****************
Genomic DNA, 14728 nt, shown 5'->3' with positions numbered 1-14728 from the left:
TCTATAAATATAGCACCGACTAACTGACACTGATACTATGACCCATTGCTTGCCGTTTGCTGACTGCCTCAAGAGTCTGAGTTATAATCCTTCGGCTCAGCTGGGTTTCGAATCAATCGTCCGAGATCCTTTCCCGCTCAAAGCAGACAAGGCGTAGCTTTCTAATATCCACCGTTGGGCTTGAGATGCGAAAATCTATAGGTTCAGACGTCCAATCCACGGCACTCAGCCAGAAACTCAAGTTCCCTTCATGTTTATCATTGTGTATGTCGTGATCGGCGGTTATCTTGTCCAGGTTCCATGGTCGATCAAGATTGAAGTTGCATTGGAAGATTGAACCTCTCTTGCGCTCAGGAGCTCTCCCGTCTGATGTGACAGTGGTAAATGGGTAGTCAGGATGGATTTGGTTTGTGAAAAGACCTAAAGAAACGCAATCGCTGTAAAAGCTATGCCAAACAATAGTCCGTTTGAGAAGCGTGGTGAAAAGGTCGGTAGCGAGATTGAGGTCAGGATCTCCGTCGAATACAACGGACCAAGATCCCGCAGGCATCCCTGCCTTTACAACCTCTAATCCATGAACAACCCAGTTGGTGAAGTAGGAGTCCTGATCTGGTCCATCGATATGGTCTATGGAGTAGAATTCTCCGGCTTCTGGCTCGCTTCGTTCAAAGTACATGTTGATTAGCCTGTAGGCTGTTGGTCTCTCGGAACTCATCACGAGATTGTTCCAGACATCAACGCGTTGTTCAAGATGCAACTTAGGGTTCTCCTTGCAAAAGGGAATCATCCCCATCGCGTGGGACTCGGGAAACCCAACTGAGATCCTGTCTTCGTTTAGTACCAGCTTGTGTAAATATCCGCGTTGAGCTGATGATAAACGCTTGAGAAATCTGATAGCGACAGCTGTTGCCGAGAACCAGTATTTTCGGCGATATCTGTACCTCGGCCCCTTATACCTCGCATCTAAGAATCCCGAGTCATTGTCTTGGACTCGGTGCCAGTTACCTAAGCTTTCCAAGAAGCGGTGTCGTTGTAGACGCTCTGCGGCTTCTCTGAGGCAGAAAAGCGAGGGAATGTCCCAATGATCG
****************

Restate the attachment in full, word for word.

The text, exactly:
Genomic DNA, 14728 nt, shown 5'->3' with positions numbered 1-14728 from the left:
TCTATAAATATAGCACCGACTAACTGACACTGATACTATGACCCATTGCTTGCCGTTTGCTGACTGCCTCAAGAGTCTGAGTTATAATCCTTCGGCTCAGCTGGGTTTCGAATCAATCGTCCGAGATCCTTTCCCGCTCAAAGCAGACAAGGCGTAGCTTTCTAATATCCACCGTTGGGCTTGAGATGCGAAAATCTATAGGTTCAGACGTCCAATCCACGGCACTCAGCCAGAAACTCAAGTTCCCTTCATGTTTATCATTGTGTATGTCGTGATCGGCGGTTATCTTGTCCAGGTTCCATGGTCGATCAAGATTGAAGTTGCATTGGAAGATTGAACCTCTCTTGCGCTCAGGAGCTCTCCCGTCTGATGTGACAGTGGTAAATGGGTAGTCAGGATGGATTTGGTTTGTGAAAAGACCTAAAGAAACGCAATCGCTGTAAAAGCTATGCCAAACAATAGTCCGTTTGAGAAGCGTGGTGAAAAGGTCGGTAGCGAGATTGAGGTCAGGATCTCCGTCGAATACAACGGACCAAGATCCCGCAGGCATCCCTGCCTTTACAACCTCTAATCCATGAACAACCCAGTTGGTGAAGTAGGAGTCCTGATCTGGTCCATCGATATGGTCTATGGAGTAGAATTCTCCGGCTTCTGGCTCGCTTCGTTCAAAGTACATGTTGATTAGCCTGTAGGCTGTTGGTCTCTCGGAACTCATCACGAGATTGTTCCAGACATCAACGCGTTGTTCAAGATGCAACTTAGGGTTCTCCTTGCAAAAGGGAATCATCCCCATCGCGTGGGACTCGGGAAACCCAACTGAGATCCTGTCTTCGTTTAGTACCAGCTTGTGTAAATATCCGCGTTGAGCTGATGATAAACGCTTGAGAAATCTGATAGCGACAGCTGTTGCCGAGAACCAGTATTTTCGGCGATATCTGTACCTCGGCCCCTTATACCTCGCATCTAAGAATCCCGAGTCATTGTCTTGGACTCGGTGCCAGTTACCTAAGCTTTCCAAGAAGCGGTGTCGTTGTAGACGCTCTGCGGCTTCTCTGAGGCAGAAAAGCGAGGGAATGTCCCAATGATCG